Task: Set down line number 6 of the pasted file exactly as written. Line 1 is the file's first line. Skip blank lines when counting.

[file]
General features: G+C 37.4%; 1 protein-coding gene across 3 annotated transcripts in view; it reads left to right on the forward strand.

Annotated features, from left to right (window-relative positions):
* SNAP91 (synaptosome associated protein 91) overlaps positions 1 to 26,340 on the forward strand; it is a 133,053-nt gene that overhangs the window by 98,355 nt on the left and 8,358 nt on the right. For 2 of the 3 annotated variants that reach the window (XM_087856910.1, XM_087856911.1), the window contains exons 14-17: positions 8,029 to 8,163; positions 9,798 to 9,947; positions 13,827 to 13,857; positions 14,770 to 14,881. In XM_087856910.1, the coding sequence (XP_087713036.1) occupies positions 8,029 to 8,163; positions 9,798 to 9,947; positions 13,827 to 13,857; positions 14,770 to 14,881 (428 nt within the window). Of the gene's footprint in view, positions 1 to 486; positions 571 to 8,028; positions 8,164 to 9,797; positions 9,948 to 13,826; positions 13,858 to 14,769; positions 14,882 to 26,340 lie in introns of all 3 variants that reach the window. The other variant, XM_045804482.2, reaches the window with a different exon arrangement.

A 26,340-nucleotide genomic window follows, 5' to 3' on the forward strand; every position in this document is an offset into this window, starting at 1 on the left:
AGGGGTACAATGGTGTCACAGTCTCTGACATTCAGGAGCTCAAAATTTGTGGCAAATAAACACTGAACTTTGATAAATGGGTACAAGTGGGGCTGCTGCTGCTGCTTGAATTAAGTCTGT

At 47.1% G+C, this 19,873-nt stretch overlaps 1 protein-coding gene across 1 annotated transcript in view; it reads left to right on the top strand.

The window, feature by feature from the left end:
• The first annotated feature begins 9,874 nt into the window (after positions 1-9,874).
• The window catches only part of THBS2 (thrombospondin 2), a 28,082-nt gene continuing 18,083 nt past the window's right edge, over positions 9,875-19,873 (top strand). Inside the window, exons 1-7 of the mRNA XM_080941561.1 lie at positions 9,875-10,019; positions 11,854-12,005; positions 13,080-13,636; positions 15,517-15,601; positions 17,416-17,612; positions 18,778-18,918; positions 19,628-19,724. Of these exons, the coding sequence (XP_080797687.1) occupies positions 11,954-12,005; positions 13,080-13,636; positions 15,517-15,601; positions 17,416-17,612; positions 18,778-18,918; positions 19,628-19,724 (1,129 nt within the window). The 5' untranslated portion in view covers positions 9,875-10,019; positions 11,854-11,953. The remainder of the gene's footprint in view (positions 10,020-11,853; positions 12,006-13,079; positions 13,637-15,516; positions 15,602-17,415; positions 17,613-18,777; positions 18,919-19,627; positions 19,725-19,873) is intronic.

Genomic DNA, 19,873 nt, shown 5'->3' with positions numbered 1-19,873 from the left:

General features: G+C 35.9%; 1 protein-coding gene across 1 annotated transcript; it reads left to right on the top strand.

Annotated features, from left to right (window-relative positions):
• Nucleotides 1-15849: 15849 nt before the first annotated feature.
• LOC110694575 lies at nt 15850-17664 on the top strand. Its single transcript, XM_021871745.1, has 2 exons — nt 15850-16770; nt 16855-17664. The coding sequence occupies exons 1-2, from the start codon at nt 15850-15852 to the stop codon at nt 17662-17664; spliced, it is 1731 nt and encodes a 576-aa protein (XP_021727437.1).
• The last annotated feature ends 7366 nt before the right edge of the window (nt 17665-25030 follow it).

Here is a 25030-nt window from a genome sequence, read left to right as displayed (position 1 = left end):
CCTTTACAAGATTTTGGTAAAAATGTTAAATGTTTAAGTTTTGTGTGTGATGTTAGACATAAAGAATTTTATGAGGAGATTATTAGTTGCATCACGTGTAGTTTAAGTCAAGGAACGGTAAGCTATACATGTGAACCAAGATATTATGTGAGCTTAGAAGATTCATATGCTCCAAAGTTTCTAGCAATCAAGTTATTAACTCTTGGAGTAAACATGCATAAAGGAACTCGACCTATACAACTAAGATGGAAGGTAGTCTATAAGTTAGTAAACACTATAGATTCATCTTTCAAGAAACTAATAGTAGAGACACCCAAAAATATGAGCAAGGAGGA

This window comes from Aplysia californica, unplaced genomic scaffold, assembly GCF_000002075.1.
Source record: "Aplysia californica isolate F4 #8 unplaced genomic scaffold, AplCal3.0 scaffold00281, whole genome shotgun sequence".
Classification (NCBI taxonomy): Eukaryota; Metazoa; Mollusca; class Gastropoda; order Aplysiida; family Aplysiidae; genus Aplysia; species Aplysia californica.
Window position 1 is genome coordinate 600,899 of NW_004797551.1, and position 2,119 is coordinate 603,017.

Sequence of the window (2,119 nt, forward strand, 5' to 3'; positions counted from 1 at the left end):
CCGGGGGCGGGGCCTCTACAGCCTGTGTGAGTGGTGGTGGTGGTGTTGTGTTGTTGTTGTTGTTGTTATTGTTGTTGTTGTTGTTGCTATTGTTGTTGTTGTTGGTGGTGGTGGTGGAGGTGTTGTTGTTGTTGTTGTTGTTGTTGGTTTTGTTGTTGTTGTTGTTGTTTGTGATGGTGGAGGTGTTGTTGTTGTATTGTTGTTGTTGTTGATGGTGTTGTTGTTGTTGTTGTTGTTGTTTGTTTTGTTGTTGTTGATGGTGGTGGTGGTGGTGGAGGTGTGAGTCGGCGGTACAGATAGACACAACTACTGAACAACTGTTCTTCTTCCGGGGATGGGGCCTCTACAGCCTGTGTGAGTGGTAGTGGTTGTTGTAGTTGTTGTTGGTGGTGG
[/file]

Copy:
At 47.1% G+C, this 19,873-nt stretch overlaps 1 protein-coding gene across 1 annotated transcript in view; it reads left to right on the top strand.